In the aftermath of Donald Trump’s victory, on November 8, 2016, the American Union for Civil Liberties (ACLU), one of the oldest organizations defending freedoms in the United States, posted an unequivocal message on its site : ” Go to court “. The association has kept its word. Four years later, the ACLU took stock of the Trump years: 400 lawsuits against the government. “Attacks on civil rights and freedoms have never been greater in modern American history”, says Anthony Romero, director of the New York association founded exactly one hundred years ago.
During Republican President George W. Bush’s first term, the ACLU had taken only 13 lawsuits against the federal government: most related to the anti-terrorism policy of the post-September 11, 2001 Republican administration. Taking office from Donald Trump, the association filed 237 complaints and brought 160 other legal actions: requests for consultation of documents, under the Freedom of Information Act (FOIA), complaints for violations of the rules ethical.
According to an Associated Press tally, 174 of the 237 main complaints concern immigrant rights, family separation on the Mexican border, and obstacles to the application of international asylum law. The others relate to gay rights and racial justice. One of the latest lawsuits involves the 2020 census. The Trump administration wanted to impose a citizenship question on the form sent to residents every ten years. The ACLU won in the Supreme Court.
Seen by the association, the portrait of Donald Trump’s mandate is one of the constant questioning of constitutional freedoms. “It wasn’t the first time we had dealt with a Republican president. We had a model “, describes Brigitte Amiri, the deputy director in charge of the abortion advocacy program. The lawyers were no less surprised. “I hadn’t anticipated how far it might go, adds Lee Gelernt, Immigration Officer. Separating two year olds from their mothers is the worst thing I’ve seen in thirty years. “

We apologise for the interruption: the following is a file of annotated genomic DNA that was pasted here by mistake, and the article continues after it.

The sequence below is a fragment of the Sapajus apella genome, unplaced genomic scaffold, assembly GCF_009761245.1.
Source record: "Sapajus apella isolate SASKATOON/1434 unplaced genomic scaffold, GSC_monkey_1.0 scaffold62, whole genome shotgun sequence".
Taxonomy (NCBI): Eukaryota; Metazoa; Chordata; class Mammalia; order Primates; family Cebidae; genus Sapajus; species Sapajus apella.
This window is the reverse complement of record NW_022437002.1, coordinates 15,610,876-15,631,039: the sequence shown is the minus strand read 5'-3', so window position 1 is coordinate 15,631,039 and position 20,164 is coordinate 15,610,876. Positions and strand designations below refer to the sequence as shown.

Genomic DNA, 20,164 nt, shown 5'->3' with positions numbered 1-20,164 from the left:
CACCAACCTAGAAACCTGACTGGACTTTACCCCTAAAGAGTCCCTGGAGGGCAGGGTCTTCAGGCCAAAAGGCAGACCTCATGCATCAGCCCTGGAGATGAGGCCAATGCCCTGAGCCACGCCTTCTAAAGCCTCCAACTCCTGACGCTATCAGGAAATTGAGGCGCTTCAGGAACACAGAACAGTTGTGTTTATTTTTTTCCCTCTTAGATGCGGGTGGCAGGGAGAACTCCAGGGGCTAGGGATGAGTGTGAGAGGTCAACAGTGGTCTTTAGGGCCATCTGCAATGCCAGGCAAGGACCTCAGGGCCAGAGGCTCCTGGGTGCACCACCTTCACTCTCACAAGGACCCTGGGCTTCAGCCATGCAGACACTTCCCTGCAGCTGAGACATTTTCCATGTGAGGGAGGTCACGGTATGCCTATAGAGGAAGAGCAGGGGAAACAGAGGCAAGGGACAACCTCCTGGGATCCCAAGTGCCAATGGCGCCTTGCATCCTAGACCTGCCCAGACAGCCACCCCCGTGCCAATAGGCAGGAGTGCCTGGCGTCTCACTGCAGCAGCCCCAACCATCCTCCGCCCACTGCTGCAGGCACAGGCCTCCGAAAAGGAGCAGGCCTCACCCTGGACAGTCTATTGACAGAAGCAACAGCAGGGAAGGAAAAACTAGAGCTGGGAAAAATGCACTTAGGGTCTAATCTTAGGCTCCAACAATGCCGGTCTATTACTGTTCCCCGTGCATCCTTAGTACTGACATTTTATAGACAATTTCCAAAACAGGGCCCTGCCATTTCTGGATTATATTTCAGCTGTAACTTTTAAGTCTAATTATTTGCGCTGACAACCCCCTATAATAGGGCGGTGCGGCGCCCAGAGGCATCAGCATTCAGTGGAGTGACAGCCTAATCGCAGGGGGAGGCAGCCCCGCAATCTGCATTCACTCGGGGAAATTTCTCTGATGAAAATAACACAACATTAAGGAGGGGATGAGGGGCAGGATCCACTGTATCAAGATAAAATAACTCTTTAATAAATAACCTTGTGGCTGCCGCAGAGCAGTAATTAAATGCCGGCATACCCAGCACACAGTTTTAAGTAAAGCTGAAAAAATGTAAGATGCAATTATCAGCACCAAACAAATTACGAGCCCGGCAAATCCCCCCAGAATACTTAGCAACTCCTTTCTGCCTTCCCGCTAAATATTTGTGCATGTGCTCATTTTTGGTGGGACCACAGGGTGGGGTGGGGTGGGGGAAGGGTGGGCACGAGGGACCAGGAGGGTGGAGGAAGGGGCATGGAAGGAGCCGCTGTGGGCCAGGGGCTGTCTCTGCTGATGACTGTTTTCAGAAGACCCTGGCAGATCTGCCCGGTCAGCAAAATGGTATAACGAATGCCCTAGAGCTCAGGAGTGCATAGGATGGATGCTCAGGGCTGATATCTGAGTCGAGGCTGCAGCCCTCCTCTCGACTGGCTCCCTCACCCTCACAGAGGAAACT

“Victory for the rule of law”
Some of the lawsuits filed by the ACLU have ended in failure. Others by one “Victory for the rule of law”, according to legal experts. Brigitte Amiri’s team succeeded in preventing the Ministry of Justice from limiting the right to abortion for migrant women held in detention centers. “I never thought they would go so far as to take a woman hostage and prevent her from going out to access reproductive health services,” explains the lawyer in the documentary released at the end of July, The Fight, which traces the four years of the association’s struggle.
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